“I am the self-nominated cyber ambassador for Israel.”
That is how Rami Efrati, a former Brigadier General in the IDF and one of his country’s foremost experts in cyber security described himself with a wry smile. In a long spanning career, Mr Efrati has seen Israel run to the head of the pack when it comes to cyber security. ‘The Israeli Way,’ as the talk was entitled, has seen the small Middle Eastern state become a world leader and punch far above its weight. With a knowledge base that far outstrips most experts across the globe, Mr Efrati spoke from memory of the shift that he had seen. Back in 2002 the government of the time set up the National Information Security Authority. As the civilian market evolved, so too did the approach of the defence and security services and, eventually, the Israel National Cyber Directorate was born.
Unlike other governments, the current Prime Minister took a direct interest in this new directorate and placed it under his direct responsibility. This made it a priority issue for policymakers, and allowed for more affective cooperation and coordination between the public and private sectors. It has nurtured cooperation between officials and experts, politicians and businessmen, academics and the military that has been the key to Israel’s success, Mr Efrati explained.
This early decision to prioritise cyber security is now starting to bear real fruit. The private sector has seen a recent, dramatic evolution, but so too have the hackers, leaving many governments scrambling. Businesses are investing heavily in their cyber security, which is no surprise, but governments are not. Although an expensive endeavour for the taxpayer, Mr Efrati argued that having a nation with strong cyber security paid dividends in the long run.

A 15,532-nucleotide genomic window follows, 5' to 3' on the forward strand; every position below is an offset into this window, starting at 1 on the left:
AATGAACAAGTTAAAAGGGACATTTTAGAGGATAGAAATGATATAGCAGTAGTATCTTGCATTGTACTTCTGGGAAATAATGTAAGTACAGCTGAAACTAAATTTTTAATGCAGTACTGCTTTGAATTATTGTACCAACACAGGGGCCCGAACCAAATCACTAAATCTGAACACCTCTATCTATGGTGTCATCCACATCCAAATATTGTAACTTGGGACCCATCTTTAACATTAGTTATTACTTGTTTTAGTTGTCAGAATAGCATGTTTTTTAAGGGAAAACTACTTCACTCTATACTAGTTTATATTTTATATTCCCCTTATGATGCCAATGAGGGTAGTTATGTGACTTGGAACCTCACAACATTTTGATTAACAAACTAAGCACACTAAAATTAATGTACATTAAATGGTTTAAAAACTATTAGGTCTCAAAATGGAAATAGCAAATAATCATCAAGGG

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The novel health crisis, Mr Efrati pointed out, had also changed the game and shifted the focus of hackers. Disinformation on the virus has become the new norm and, with the global need for a vaccine in record time, hackers are no longer prioritising key national infrastructure or private databases. The focus is now on gaining access to public health records and big pharma companies.
Mr Efrati hypothesised that Pfizer and BioNTech, the companies that recently buoyed the world with news of their successful vaccine trial, had likely been hacked, as had their competitors. Whether they were aware of this or not is another matter. In a rather ominous statement, he said that “hackers are patient” and many would now be watching and waiting for the right time to strike. This is where government steps in.
The Israel National Cyber Directorate could effectively identify the threats and provide support to such companies. It did not matter whether they were larger pharmaceutical companies or smaller biotech startups, Israel has the structures in place to help. They were in effect a supporting wall behind the companies and, through cooperation, the public and private sectors would learn from each other and develop stronger techniques to stop cyber attacks.
This experience is where the value of Israel’s cyber knowledge to other countries came into play, Mr Erati surmised. Global cooperation was now key and just as hacking is about teamwork, with the perpetrators sharing scripts and knowledge, so too is effective cyber security.
Citing that often-used menacing line from Game Thrones, Mr Efrati warned that “winter is coming” as the threat of attacks grow. As this threat grows, so too does the need for urgent tough action. Israel, he said, was ready and willing to cooperate and work with its allies to ensure that, together, they could stave off a cyber security disaster.